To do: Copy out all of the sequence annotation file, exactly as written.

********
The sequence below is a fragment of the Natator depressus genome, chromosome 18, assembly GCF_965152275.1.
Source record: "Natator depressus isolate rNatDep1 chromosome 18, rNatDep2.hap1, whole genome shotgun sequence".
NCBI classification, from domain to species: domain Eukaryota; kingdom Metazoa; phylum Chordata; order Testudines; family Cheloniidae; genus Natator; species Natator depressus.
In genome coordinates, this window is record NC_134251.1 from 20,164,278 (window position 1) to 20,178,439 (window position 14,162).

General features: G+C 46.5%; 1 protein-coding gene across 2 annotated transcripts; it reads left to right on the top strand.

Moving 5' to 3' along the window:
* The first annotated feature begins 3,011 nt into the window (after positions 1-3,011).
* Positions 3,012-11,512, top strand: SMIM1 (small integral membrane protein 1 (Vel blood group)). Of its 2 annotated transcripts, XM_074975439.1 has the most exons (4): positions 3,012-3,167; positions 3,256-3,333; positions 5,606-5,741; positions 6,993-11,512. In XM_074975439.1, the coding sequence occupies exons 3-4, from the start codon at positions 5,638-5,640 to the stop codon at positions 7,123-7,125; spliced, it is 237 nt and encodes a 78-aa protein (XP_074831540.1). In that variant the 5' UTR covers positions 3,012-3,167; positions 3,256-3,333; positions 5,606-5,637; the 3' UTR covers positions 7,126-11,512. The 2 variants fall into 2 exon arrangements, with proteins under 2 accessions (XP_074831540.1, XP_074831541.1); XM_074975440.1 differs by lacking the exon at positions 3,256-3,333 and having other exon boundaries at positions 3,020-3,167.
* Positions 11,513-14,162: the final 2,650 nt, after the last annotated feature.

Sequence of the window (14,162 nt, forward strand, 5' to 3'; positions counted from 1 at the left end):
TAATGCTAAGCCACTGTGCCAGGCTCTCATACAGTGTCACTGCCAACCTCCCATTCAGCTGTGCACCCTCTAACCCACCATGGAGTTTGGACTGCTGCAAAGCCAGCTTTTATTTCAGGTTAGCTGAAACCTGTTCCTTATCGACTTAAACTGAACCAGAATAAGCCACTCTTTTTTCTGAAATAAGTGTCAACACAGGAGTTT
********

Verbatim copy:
The sequence below is a fragment of the Natator depressus genome, chromosome 18, assembly GCF_965152275.1.
Source record: "Natator depressus isolate rNatDep1 chromosome 18, rNatDep2.hap1, whole genome shotgun sequence".
NCBI classification, from domain to species: domain Eukaryota; kingdom Metazoa; phylum Chordata; order Testudines; family Cheloniidae; genus Natator; species Natator depressus.
In genome coordinates, this window is record NC_134251.1 from 20,164,278 (window position 1) to 20,178,439 (window position 14,162).

General features: G+C 46.5%; 1 protein-coding gene across 2 annotated transcripts; it reads left to right on the top strand.

Moving 5' to 3' along the window:
* The first annotated feature begins 3,011 nt into the window (after positions 1-3,011).
* Positions 3,012-11,512, top strand: SMIM1 (small integral membrane protein 1 (Vel blood group)). Of its 2 annotated transcripts, XM_074975439.1 has the most exons (4): positions 3,012-3,167; positions 3,256-3,333; positions 5,606-5,741; positions 6,993-11,512. In XM_074975439.1, the coding sequence occupies exons 3-4, from the start codon at positions 5,638-5,640 to the stop codon at positions 7,123-7,125; spliced, it is 237 nt and encodes a 78-aa protein (XP_074831540.1). In that variant the 5' UTR covers positions 3,012-3,167; positions 3,256-3,333; positions 5,606-5,637; the 3' UTR covers positions 7,126-11,512. The 2 variants fall into 2 exon arrangements, with proteins under 2 accessions (XP_074831540.1, XP_074831541.1); XM_074975440.1 differs by lacking the exon at positions 3,256-3,333 and having other exon boundaries at positions 3,020-3,167.
* Positions 11,513-14,162: the final 2,650 nt, after the last annotated feature.

Sequence of the window (14,162 nt, forward strand, 5' to 3'; positions counted from 1 at the left end):
TAATGCTAAGCCACTGTGCCAGGCTCTCATACAGTGTCACTGCCAACCTCCCATTCAGCTGTGCACCCTCTAACCCACCATGGAGTTTGGACTGCTGCAAAGCCAGCTTTTATTTCAGGTTAGCTGAAACCTGTTCCTTATCGACTTAAACTGAACCAGAATAAGCCACTCTTTTTTCTGAAATAAGTGTCAACACAGGAGTTT